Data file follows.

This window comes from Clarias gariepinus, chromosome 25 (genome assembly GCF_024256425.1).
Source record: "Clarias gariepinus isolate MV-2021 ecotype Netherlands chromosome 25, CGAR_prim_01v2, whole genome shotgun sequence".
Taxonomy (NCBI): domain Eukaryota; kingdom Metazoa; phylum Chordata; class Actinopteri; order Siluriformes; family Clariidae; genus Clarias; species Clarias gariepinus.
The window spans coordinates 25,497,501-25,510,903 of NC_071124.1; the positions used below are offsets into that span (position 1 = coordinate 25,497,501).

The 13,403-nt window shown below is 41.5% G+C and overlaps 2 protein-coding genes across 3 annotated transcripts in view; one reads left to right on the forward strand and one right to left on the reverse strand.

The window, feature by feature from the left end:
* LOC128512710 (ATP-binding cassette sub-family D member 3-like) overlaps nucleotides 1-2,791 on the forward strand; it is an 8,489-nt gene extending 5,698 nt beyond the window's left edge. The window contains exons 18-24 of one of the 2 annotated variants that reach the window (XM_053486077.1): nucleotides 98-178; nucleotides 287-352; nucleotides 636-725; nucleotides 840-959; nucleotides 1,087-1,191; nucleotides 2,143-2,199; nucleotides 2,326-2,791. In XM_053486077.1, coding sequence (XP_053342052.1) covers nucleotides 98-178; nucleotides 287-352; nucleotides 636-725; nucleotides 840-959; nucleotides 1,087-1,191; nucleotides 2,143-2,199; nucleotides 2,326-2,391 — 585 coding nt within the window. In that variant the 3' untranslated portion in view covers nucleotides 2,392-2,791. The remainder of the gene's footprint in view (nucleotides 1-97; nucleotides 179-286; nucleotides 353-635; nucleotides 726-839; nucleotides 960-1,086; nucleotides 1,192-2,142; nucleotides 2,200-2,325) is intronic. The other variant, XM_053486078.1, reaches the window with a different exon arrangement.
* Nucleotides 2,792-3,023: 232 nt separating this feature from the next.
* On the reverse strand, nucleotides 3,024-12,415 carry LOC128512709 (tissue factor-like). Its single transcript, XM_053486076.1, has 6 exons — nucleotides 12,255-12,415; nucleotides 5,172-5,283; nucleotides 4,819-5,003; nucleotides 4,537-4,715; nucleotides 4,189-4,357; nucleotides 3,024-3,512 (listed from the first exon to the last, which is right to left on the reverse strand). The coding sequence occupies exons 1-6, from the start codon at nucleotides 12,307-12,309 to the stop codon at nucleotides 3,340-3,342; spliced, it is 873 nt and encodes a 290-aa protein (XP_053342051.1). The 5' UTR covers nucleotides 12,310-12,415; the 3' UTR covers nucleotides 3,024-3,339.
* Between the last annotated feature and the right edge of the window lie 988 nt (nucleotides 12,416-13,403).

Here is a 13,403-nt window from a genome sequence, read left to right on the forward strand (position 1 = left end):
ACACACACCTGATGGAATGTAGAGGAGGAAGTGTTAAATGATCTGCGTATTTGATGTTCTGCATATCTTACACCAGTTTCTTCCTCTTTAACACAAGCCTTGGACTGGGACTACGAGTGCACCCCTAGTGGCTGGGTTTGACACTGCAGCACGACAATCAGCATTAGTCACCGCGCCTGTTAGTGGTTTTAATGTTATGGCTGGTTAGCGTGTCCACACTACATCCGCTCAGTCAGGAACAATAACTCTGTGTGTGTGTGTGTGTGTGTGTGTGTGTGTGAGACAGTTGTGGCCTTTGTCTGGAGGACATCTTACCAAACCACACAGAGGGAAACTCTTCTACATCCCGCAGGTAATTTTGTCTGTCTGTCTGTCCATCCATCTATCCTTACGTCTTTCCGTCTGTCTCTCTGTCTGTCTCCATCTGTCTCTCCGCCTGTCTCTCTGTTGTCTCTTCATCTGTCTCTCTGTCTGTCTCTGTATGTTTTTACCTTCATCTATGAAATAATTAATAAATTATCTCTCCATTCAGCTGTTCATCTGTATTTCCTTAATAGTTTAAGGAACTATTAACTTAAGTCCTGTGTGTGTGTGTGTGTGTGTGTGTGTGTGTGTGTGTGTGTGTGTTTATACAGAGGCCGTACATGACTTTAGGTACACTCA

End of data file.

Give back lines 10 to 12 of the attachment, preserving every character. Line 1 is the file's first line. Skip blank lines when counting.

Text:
* Between the last annotated feature and the right edge of the window lie 988 nt (nucleotides 12,416-13,403).

Here is a 13,403-nt window from a genome sequence, read left to right on the forward strand (position 1 = left end):
ACACACACCTGATGGAATGTAGAGGAGGAAGTGTTAAATGATCTGCGTATTTGATGTTCTGCATATCTTACACCAGTTTCTTCCTCTTTAACACAAGCCTTGGACTGGGACTACGAGTGCACCCCTAGTGGCTGGGTTTGACACTGCAGCACGACAATCAGCATTAGTCACCGCGCCTGTTAGTGGTTTTAATGTTATGGCTGGTTAGCGTGTCCACACTACATCCGCTCAGTCAGGAACAATAACTCTGTGTGTGTGTGTGTGTGTGTGTGTGTGTGTGAGACAGTTGTGGCCTTTGTCTGGAGGACATCTTACCAAACCACACAGAGGGAAACTCTTCTACATCCCGCAGGTAATTTTGTCTGTCTGTCTGTCCATCCATCTATCCTTACGTCTTTCCGTCTGTCTCTCTGTCTGTCTCCATCTGTCTCTCCGCCTGTCTCTCTGTTGTCTCTTCATCTGTCTCTCTGTCTGTCTCTGTATGTTTTTACCTTCATCTATGAAATAATTAATAAATTATCTCTCCATTCAGCTGTTCATCTGTATTTCCTTAATAGTTTAAGGAACTATTAACTTAAGTCCTGTGTGTGTGTGTGTGTGTGTGTGTGTGTGTGTGTGTGTGTGTGTTTATACAGAGGCCGTACATGACTTTAGGTACACTCA